In the context of the remote banking example, this system allows a bank employee to gain access to private data about a customer, which data is necessary for a service or product to be made available to that customer, without the customer having to physically attend a bank premises. Other examples for the applicability of this arrangement could include allowing a patient to receive the results of a medical test without attending medical premises.

The above-described options and alternatives for writing information to the database, “back-door” systems administrator, regulatory or investigative access, and different types of access tokens apply equally to the example of FIG. 15.

With reference to FIG. 19, there will now be described another example of a system for using an access token to access information. In this example, the user uses the access token to access the information in the database without interacting with a representative of the entity which stores or uses the information.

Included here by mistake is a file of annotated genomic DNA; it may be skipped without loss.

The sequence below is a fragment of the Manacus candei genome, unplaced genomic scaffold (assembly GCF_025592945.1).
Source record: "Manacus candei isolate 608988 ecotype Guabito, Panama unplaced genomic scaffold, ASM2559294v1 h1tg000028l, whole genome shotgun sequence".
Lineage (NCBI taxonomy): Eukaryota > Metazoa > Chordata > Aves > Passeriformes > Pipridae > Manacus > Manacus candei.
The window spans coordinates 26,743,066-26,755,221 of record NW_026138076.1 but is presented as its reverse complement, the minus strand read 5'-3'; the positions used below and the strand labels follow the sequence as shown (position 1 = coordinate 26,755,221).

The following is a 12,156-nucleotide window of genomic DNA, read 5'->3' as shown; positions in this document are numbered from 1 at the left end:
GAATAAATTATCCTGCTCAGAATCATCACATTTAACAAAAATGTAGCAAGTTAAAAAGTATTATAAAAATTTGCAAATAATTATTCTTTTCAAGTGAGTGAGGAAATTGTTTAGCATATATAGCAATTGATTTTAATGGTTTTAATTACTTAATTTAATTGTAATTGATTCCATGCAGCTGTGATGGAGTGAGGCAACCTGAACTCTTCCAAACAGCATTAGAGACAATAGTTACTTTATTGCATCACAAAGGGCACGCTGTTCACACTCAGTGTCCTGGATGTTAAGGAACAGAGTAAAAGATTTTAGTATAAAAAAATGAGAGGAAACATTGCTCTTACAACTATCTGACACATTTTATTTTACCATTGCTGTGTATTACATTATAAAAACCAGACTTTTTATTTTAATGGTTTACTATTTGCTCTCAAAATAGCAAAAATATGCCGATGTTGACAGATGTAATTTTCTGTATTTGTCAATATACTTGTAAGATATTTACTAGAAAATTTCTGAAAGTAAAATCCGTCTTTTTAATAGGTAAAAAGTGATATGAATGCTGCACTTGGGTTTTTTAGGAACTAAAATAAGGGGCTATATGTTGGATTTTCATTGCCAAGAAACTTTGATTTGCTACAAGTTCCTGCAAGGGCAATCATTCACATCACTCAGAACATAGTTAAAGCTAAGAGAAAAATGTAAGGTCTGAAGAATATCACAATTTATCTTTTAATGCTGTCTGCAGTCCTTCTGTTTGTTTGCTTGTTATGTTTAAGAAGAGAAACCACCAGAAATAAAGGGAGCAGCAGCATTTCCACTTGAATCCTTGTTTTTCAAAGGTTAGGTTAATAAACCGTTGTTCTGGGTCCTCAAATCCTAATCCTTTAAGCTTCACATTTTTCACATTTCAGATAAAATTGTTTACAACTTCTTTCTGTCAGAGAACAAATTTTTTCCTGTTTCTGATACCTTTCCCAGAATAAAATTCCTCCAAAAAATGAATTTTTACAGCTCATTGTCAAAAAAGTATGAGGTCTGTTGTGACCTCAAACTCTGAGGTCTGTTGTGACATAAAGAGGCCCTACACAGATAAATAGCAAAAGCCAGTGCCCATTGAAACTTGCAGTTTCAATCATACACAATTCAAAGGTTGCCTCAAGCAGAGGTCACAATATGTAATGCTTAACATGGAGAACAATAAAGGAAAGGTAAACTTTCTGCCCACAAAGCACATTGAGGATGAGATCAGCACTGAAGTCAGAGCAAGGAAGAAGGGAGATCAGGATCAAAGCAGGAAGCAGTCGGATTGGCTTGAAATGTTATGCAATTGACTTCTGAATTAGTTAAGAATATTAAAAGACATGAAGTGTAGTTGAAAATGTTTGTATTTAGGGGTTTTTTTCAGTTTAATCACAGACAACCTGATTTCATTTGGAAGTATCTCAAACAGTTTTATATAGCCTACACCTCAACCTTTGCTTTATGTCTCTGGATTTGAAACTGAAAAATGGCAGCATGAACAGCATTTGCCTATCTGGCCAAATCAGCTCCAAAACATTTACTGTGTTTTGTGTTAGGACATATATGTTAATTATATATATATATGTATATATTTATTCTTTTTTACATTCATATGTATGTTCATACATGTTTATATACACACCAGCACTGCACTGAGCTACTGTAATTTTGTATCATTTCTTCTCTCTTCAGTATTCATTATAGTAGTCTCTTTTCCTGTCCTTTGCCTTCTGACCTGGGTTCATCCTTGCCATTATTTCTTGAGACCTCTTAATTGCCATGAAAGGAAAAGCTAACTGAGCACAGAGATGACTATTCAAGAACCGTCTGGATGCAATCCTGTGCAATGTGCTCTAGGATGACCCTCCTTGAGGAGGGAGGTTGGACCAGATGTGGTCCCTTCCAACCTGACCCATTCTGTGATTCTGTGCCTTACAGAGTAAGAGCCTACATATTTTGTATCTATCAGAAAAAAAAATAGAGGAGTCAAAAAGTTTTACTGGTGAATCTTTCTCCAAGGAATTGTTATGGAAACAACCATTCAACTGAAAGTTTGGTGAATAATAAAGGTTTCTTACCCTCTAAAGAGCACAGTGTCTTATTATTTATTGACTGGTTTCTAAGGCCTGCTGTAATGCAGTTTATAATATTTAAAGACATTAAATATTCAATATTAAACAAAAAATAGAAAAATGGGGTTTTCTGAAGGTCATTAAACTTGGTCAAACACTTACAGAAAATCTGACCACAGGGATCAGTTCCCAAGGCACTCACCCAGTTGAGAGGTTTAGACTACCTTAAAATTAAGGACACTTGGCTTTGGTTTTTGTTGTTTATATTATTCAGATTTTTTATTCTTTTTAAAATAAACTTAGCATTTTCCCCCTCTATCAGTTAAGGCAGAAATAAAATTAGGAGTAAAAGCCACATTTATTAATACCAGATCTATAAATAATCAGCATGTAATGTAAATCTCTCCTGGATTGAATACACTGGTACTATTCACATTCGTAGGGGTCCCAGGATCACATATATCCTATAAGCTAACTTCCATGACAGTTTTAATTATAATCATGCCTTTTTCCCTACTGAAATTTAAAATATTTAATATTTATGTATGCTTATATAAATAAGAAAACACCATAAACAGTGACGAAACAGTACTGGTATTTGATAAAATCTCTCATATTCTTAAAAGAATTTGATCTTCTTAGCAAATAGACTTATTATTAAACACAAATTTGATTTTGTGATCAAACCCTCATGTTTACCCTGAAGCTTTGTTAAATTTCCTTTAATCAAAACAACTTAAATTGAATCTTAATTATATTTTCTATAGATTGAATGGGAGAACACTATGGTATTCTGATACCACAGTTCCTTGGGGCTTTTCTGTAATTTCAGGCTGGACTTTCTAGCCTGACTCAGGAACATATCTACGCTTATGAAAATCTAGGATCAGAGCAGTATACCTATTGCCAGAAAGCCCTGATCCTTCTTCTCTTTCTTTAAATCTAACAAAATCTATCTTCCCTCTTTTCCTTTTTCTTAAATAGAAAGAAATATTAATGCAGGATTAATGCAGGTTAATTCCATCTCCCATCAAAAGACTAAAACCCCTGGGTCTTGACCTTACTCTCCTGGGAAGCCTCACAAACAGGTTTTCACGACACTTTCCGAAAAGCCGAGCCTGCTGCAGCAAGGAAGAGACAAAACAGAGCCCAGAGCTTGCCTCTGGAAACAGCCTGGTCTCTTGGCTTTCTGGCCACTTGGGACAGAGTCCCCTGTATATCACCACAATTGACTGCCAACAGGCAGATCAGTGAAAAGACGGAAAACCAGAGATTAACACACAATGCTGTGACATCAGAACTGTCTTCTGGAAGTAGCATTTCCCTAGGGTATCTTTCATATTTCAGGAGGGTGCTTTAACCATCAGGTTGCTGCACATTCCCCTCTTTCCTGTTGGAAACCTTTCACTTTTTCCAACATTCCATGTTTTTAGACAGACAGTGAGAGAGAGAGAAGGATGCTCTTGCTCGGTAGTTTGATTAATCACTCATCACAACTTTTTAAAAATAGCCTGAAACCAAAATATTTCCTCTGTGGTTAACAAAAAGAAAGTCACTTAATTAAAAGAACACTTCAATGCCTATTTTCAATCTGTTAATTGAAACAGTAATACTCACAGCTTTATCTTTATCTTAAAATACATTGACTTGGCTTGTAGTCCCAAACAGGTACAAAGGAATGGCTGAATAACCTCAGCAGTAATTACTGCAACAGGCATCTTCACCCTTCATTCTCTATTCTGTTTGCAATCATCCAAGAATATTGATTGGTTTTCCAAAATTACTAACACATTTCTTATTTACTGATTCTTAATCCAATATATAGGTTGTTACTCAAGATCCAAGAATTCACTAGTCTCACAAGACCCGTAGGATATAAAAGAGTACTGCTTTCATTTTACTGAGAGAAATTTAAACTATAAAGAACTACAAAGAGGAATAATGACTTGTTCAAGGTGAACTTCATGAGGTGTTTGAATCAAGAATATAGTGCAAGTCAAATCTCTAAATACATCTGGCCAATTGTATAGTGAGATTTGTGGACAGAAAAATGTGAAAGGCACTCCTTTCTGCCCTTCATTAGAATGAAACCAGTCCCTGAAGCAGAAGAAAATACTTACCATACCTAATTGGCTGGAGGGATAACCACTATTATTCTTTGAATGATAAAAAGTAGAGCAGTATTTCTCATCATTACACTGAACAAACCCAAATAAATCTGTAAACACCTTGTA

In the system of this example, a user at a scanner terminal 101 can desire or require access to information linked to an access token in the user's possession. Typically this information will relate to the user. The scanner terminal 101 can be any form of conventional computing apparatus, such as a personal computer, workstation or handheld computer. An example of when this might be desired is if the user wishes to check the information stored about them. In the context of a banking facility, the user may wish to check account balances, view a transfer history or view other banking information. In some circumstances, a bank may also allow a customer to transfer money or to make bill payments without direct contact with a member of bank staff. Such transactions would thus result in data being written to as well as read from the database.